Pizza Manufacturer Facing $2.8M Fine Following Sanitation Worker’s Death
The operator of a specialty frozen pizza manufacturing plant in Illinois could have prevented the death of a 29-year-old sanitation worker by following proper machine safety procedures, a federal investigation has found.
Inspectors with the U.S. Department of Labor's Occupational Safety and Health Administration learned the sanitation worker suffered fatal injuries while working on the overnight shift under the supervision of Miracapo Pizza Company at its Gurnee sheeting facility in December 2022.
OSHA inspectors determined the woman — a temporary worker provided by XCEL Staffing Solutions LLC in Waukegan — was using compressed air to clean a spiral conveyer as it moved to cool pizza when her head became caught in the machinery. The agency found that temporary workers had not been trained or given the authority to stop equipment from moving before cleaning.
The tragedy occurred just weeks after a November 2022 incident at the same facility in which a worker performing maintenance on a sauce depositor suffered an amputation, which led OSHA to assess Miracapo $290,191 in proposed penalties. In October 2021, another employee suffered the amputation of a fingertip while trying to clear a jammed pizza conveyor.
"This tragedy took the life of a young woman, and forever changes the lives of her family, friends and co-workers. Safety standards are put in place to prevent these kinds of tragedies," says Assistant Secretary for Occupational Safety and Health Doug Parker. "Employers have a responsibility to train workers in the language they understand so they know how to perform their work safely."
The December incident led OSHA to cite Miracapo Pizza Company — which also does business as Little Lady Foods — for 16 willful egregious violations, the agency's most severe; one willful violation; and 12 serious violations, including five serious instance-by-instance violations of two standards on different machines.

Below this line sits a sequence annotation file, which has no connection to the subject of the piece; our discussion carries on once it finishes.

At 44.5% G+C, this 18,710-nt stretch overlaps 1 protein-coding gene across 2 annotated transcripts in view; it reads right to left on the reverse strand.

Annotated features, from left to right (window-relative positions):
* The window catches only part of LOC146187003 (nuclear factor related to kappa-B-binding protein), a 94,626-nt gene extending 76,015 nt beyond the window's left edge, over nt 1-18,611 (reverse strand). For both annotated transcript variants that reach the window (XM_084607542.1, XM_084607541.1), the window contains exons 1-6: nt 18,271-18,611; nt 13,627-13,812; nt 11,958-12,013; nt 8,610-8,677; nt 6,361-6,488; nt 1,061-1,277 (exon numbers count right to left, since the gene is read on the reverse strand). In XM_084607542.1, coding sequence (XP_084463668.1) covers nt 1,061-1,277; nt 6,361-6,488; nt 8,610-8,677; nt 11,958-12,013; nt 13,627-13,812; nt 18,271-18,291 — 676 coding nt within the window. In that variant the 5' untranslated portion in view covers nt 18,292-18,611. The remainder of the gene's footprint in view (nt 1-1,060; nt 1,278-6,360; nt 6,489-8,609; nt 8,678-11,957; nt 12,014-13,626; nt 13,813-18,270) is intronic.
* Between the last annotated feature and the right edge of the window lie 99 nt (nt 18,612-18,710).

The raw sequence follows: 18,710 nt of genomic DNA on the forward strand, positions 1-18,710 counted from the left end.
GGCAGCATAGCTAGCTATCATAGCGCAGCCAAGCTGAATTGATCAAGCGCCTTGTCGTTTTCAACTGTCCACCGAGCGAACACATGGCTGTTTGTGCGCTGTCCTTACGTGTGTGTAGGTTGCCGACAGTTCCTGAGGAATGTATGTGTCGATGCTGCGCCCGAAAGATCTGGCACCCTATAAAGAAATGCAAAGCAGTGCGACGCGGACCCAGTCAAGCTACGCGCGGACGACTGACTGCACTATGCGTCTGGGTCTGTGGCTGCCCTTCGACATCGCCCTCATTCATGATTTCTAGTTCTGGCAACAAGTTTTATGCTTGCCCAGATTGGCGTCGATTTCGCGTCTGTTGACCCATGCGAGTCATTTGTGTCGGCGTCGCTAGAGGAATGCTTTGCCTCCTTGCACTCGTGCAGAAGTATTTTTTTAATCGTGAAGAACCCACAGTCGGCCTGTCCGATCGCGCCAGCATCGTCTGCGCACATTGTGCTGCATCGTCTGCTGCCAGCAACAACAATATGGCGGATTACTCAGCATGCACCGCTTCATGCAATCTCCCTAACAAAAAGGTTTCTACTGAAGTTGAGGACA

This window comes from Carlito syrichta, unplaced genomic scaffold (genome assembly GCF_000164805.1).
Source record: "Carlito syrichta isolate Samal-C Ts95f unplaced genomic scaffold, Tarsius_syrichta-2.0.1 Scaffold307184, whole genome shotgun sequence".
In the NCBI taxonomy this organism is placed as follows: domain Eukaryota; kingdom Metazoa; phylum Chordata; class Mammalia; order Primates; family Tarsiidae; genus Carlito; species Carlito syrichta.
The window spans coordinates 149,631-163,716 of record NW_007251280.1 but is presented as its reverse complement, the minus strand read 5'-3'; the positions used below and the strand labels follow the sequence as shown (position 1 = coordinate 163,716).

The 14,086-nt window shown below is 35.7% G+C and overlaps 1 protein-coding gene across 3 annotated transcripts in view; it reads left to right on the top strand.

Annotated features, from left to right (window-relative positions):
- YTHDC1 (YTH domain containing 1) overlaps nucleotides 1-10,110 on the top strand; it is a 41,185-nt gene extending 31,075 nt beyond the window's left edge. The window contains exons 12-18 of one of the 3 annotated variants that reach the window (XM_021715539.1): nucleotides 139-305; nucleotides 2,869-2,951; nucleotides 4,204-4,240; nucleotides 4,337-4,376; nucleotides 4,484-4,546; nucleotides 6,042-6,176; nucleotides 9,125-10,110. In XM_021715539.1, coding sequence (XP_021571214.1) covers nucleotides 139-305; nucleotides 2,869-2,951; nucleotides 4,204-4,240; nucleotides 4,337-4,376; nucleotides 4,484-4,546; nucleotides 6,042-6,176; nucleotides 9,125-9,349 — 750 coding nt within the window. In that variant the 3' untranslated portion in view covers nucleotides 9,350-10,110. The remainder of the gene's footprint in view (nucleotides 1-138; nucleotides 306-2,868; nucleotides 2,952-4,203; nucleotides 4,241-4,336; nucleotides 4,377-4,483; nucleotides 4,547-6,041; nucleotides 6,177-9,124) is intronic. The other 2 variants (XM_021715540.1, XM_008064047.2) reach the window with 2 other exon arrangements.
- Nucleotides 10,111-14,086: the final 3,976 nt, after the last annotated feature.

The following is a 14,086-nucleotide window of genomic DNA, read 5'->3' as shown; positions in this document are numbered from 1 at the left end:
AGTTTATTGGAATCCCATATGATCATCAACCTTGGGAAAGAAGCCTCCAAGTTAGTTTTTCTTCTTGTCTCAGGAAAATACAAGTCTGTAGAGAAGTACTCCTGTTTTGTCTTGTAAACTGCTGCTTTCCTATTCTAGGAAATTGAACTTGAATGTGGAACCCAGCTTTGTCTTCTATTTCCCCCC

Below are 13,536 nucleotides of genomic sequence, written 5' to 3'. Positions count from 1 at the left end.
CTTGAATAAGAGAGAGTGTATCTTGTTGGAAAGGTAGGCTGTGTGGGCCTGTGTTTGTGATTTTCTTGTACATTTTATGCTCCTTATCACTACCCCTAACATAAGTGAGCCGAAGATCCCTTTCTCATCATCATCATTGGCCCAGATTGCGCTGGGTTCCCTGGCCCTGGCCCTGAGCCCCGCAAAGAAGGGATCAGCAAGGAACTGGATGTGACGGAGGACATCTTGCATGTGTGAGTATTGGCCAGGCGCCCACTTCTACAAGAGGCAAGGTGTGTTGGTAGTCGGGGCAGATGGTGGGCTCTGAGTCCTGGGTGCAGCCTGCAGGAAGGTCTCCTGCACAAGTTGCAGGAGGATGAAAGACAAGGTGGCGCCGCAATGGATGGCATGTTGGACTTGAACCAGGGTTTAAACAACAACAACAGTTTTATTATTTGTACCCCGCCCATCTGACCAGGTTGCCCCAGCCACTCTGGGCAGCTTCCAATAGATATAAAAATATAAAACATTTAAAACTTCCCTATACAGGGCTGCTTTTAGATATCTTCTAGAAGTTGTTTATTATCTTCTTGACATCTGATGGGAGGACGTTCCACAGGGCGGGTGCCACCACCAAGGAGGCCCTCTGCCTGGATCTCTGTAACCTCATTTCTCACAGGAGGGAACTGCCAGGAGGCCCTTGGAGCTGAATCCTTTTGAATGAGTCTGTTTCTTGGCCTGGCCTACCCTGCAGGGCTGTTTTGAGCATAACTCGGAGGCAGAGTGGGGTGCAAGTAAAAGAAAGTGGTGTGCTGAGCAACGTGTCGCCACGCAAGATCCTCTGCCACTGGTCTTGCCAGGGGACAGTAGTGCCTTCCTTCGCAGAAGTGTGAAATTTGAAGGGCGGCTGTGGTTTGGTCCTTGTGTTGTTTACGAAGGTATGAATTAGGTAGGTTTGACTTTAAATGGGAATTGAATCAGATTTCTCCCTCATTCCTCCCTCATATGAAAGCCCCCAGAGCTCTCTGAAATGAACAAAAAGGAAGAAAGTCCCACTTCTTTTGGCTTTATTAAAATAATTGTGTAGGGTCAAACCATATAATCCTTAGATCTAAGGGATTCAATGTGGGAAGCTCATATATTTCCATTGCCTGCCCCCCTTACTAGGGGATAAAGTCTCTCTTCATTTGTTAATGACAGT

OSHA issued $2,812,658 in penalties and has placed the company in its Severe Violator Enforcement Program.
Specifically, inspectors identified the following failures and hazards:
▪ Deficient lockout/tagout procedures to isolate energy during service and maintenance. The company failed to establish and utilize proper procedures for controlling hazardous energy, provide locks to employees and train employees in a language they understood on how to lockout equipment such as dough mixers, ovens, sauce depositors, toppings and crust spiral devices.
▪ Lack of adequate machine guards on dough mixers and sprocket wheels and chains.
▪ Exposing employees working on dough mixers and an oven to fall hazards.
▪ Exposing workers to the risk of electrical hazards.
▪ Not ensuring adequate electrical personal protective equipment usage.
▪ Exposing workers to potential for eye injuries by failing to provide appropriate protection.
"Our investigations at Miracapo Pizza Company show why OSHA's regional emphasis program for the food manufacturing industry is so important, especially as we continue to find third-shift sanitation workers suffering injuries," adds OSHA Regional Administrator Bill Donovan in Chicago. "The program addresses common hazards particularly found in facilities like this one and educates employers on how following OSHA and industry-recognized safety standards can prevent more tragedies."
OSHA also issued a citation to GDI Services Inc. – a contractor that provides sanitation services to Miracapo Pizza Company – for two willful and two serious violations for failing to lock out equipment while cleaning food processing machines, failing to train workers in a language they understand on safety procedures, not providing hardware necessary to lockout or tagout equipment, and failing to provide effective information and training regarding hazardous chemicals.
The agency has assessed GDI Services with $334,839 in proposed penalties. The contractor provides third-shift sanitation crews sourced by Wilbro Management Service Inc. of Detroit to supply temporary workers, many of whom only speak Spanish.